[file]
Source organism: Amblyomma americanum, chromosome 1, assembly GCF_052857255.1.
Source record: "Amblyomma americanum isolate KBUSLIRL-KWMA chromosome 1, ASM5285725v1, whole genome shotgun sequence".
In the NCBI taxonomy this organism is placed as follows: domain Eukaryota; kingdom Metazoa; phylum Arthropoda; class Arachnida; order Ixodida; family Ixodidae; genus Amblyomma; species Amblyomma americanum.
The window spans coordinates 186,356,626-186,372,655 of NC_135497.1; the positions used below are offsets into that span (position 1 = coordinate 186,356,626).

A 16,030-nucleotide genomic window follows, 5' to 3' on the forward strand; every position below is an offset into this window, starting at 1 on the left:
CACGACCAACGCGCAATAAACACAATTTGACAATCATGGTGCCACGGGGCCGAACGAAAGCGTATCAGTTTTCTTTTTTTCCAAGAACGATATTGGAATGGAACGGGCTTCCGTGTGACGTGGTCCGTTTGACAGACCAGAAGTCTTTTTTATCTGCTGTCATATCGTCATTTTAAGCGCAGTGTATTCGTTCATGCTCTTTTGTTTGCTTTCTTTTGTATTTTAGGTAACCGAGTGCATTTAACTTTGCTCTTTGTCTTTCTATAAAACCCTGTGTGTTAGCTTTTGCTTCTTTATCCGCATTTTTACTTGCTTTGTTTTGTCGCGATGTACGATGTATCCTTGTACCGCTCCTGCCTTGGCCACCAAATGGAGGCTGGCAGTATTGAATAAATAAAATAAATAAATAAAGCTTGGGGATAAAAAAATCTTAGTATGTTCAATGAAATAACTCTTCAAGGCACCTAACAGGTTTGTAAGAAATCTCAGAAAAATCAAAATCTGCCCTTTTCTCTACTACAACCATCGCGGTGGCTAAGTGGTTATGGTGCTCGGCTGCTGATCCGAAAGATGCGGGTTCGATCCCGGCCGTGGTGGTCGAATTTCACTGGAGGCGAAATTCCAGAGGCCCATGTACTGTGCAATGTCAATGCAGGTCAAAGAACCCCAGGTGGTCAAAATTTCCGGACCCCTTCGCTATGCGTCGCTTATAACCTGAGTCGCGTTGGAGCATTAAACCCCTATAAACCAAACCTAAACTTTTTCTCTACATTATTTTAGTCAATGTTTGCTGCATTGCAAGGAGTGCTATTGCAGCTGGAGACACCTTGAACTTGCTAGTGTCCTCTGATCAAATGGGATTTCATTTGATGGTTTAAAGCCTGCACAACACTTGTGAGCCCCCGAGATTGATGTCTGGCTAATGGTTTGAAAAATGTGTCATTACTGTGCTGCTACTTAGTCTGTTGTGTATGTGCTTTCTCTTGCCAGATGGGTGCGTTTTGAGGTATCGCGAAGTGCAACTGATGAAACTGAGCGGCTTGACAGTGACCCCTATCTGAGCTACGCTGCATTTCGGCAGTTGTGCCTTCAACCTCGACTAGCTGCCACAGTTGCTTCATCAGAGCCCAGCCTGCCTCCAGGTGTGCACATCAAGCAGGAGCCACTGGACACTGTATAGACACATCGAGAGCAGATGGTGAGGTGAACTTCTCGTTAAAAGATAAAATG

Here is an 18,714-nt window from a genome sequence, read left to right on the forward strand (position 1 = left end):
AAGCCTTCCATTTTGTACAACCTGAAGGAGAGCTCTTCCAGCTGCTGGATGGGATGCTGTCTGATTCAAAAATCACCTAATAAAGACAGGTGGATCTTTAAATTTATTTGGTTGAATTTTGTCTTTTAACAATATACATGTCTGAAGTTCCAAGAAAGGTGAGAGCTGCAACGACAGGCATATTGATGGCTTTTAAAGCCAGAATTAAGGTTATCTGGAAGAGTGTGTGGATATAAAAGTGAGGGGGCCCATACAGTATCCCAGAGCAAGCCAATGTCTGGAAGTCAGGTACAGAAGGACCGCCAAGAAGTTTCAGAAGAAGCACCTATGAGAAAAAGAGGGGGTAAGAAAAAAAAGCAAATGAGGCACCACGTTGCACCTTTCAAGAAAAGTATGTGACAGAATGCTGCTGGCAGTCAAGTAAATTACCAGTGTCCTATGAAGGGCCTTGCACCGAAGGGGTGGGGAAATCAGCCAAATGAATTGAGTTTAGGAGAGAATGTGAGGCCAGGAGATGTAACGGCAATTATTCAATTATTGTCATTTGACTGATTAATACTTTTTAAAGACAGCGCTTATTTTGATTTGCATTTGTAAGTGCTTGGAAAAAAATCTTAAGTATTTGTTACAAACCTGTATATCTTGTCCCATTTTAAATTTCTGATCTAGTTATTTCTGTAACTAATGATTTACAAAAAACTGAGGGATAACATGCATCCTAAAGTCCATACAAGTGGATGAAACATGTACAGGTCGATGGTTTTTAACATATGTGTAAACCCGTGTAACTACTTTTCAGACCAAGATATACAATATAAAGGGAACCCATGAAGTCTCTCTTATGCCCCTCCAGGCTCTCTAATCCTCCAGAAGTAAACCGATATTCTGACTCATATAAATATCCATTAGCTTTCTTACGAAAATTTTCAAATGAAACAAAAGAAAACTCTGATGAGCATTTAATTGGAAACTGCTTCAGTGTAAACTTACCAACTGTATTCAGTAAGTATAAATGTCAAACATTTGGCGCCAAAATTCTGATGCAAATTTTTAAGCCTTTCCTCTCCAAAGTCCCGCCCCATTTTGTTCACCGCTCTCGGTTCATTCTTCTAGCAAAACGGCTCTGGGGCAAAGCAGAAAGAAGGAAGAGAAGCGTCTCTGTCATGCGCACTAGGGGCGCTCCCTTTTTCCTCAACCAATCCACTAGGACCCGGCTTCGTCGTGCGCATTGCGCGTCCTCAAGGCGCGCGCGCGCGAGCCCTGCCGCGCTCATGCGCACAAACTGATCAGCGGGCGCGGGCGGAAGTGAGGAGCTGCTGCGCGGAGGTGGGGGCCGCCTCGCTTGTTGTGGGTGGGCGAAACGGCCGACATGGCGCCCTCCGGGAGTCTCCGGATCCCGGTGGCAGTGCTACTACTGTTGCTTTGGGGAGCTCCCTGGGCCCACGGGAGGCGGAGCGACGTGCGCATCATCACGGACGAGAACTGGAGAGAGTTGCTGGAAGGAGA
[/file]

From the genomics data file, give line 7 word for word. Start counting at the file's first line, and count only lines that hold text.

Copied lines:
Here is an 18,714-nt window from a genome sequence, read left to right on the forward strand (position 1 = left end):